The touchdown-to-check down mentality Bears coach Matt Nagy wants to see from quarterbacks is going to be a future lesson plan for Justin Fields.
The current plan is more basic. The Bears want Fields to develop.
From the way the first few days of practice went, he'll need at least a little time to do it. Yet, all signs seem to indicate he can.
During rookie camp, OTAs and minicamp the objective for Fields in development was simply getting in and out of the huddle, which included getting the play called properly. It was why they had Fields sending in recordings of himself barking out the play calls during the time between minicamp and training camp.
"Now, the next part is going to be putting it together in full team situations, right?" Nagy said.
The Bears haven't gone to pads yet in training camp and won't until next week. Still, they're getting more of a rush in non-contact 11-on-11 from Khalil Mack, Robert Quinn, Jeremiah Attaochu, Mario Edwards and others, than they did in the offseason work. In such cases, the Bears are watching Fields closely.
"So, when you've got guys in your lap, you're not just patting the ball back there in 7-on-7 being able to make throws that anyone can make," Nagy said.
In seven-on-seven with no rush a quarterback could take four or five seconds to throw until coaches might blow a whistle, and plays like this benefit no one because they're no realistic indicator of growth.
"What happens when it gets a little dirty in the pocket? What happens when there’s people around your knees?" Nagy said. "What happens when they disguise a coverage post-snap? And then more than anything, what happens when you make a bad play–do you learn from it?"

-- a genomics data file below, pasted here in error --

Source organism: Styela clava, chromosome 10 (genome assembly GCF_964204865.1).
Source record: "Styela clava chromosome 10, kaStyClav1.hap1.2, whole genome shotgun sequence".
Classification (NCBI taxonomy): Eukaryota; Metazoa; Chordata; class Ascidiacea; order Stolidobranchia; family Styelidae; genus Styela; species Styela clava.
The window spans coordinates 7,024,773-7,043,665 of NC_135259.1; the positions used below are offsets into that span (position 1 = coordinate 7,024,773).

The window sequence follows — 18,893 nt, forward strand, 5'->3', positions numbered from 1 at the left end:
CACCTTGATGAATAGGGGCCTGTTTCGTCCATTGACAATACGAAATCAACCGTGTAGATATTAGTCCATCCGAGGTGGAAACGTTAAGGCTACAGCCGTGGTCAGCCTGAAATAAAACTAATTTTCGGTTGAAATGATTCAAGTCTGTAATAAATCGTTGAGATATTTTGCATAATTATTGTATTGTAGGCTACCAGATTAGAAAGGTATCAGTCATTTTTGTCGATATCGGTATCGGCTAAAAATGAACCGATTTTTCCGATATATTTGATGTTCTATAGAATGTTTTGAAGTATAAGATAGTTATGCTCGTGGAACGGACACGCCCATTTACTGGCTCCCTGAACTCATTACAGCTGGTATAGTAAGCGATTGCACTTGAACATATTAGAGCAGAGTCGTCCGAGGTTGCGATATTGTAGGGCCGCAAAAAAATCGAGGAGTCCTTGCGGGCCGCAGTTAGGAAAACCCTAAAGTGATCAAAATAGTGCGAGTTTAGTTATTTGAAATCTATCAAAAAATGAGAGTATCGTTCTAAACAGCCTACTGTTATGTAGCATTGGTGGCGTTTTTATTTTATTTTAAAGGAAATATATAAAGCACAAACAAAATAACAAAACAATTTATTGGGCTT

These are the questions Fields needs to answer.
The rookies came in for work a week ahead of veterans and on the last day Fields made several TD passes in the red zone but then threw what looked like an interception before it was dropped.
"But right away, he instantly knew, hey, I wish I would have thrown it over the top and not tried to force it in there on a laser throw," Nagy said. "So he sees that; that was right after the play. So stuff like that in team elements, is he seeing that? And is the game slowing down to him?"
Fields has Andy Dalton and Nick Foles to aid in the development and has said he loves how they've helped.
Still, it's basically on Fields whether he picks up all the information being dispensed by coaches and the other QBs.
"To me, that whole part of the development, 99% of that is on the player who is developing," offensive coordinator Bill Lazor said. "How much am I taking in? How much am I really watching guys? Am I emulating the right guys? I think most of the time, the veteran guys who do it right, they get most of their job done, as far as the mentoring process just by doing it right.
"I have great confidence now, after being around Justin in this close of a setting that he is, No. 1, most important, he wants to be great. And No. 2, just as important, he's willing to do what it takes."